L’Encyclopédie de l’histoire du Québec / The Quebec History Encyclopedia
Etiquette Among Indians
[This text was originally published in 1907 by the Bureau of American Ethnology as part of its Handbook of American Indians North of Mexico. It was later reproduced, in 1913, by the Geographic Board of Canada. The work done by the American Bureau was monumental, well informed and incorporated the most advanced scholarship available at the time. In many respects, the information is still useful today, although prudence should be exercised and the reader should consult some of the contemporary texts on the history and the anthropology of the North American Indians suggested in the bibliographic introduction to this section. The articles were not completely devoid of the paternalism and the prejudices prevalent at the time. While some of the terminology used would not pass the test of our "politically correct" era, most terms have been left unchanged by the editor. If a change in the original text has been effected it will be found between brackets [.] The original work contained long bibliographies that have not been reproduced for this web edition. For the full citation, see the end of the text.]
The interior of most native dwellings was without complete partitions, yet each member of the family had a distinct space, which was as inviolable as a separate apartment enclosed by walls. In this space the personal articles of the occupant were stored in packs and baskets, and here his bed was spread at night. Children played together in their own spaces and ran in and out of that belonging to the mother, but they were forbidden to intrude elsewhere and were never allowed to meddle with anyone's possessions. When more than one family occupied a dwelling, as the earth lodge, the long bark house, or the large wooden structure of the N. W., every family had its well-known limits, within which each member had a place. A space was generally set apart for guests, to which, on entering, a visitor made his way. Among the Plains tribes this place was at the back part of the dwelling, facing the entrance, and the visitor when entering a lodge and going to this place must not pass between his host and the fire. Among many tribes the place of honour was at the W., facing the entrance. If he was a familiar friend, greetings were at once exchanged, but if he had come on a formal mission, he entered in silence, which was unbroken for some little time after he was seated. On such occasions conversation was opened by reference to trivial matters, the serious purpose of the visit not being mentioned until considerable time had elapsed. When a delegation was received, only the older men of the party or of the tribe spoke; the younger members kept silent unless called on to say something. Among all the tribes haste was a mark of ill breeding, particularly during official or ceremonial proceedings. No visitor could leave the dwelling of his host without some parting words to show that his visit was at an end.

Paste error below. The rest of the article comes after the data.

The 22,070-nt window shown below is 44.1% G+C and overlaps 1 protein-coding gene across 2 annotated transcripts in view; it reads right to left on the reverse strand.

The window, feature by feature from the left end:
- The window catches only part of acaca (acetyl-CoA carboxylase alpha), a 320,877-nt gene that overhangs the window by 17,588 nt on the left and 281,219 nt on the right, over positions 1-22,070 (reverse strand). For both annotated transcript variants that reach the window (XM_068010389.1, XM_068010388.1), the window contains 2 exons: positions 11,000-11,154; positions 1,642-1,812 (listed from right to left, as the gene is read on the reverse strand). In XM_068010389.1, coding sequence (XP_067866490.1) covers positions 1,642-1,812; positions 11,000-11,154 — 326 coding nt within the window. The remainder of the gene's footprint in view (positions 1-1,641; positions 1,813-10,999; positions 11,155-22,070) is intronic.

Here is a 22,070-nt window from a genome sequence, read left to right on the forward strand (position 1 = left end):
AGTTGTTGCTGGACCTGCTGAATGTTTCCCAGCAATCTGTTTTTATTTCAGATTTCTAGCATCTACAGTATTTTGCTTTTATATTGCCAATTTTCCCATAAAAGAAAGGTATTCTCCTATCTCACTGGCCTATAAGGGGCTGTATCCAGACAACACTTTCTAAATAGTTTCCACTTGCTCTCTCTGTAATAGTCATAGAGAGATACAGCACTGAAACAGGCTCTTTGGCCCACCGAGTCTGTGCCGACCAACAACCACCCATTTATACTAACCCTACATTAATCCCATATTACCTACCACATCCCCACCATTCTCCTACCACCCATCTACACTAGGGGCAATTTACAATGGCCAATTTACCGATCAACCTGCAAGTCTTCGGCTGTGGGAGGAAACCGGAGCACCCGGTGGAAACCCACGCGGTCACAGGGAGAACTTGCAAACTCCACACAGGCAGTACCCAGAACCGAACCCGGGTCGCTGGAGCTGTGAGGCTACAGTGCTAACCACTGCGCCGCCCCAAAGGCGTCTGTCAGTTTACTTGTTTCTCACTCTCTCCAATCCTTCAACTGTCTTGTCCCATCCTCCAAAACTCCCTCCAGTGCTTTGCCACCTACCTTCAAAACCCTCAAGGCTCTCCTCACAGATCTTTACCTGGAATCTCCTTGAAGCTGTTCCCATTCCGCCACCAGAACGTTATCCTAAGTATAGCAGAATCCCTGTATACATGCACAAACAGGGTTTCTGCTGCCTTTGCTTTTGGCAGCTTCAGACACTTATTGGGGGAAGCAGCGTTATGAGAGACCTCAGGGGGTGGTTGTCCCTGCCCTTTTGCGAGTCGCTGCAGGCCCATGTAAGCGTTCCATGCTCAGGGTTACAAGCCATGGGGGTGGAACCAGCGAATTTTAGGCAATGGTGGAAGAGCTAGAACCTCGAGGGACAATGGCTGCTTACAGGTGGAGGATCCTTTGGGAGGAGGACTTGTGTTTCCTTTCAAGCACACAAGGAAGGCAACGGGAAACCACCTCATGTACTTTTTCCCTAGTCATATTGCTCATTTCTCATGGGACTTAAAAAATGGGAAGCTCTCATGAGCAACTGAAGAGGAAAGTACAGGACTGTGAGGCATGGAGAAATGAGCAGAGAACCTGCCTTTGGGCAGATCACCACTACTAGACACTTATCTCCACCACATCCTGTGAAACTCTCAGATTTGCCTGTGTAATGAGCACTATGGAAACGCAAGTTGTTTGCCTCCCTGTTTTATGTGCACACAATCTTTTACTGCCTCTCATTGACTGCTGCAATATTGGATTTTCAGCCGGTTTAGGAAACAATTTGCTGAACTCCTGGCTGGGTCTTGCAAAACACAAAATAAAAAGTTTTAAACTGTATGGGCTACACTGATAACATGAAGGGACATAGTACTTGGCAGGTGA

Among many tribes etiquette required that when speaking to a person a term of relationship rather than the personal name should be used. An elderly man or woman was usually addressed as grandfather or grandmother, and a similar title was also applied to a man of distinction. Uncle or aunt might be used for persons of about the same age as the speaker, but to a younger man or woman the term of address would signify younger brother or sister. A friendly visitor from outside the tribe was addressed by a term meaning "friend," A member of the tribe, although of a different clan or gens, was spoken to by a term of relationship; among the Iroquois, for example, one of the opposite phratry was greeted as "my father's clansman," or "my cousin."
When the bearer of an invitation entered a lodge, the person invited did not respond if a relative or friend was present, who would accept for him, saying "our uncle (or aunt) has heard!"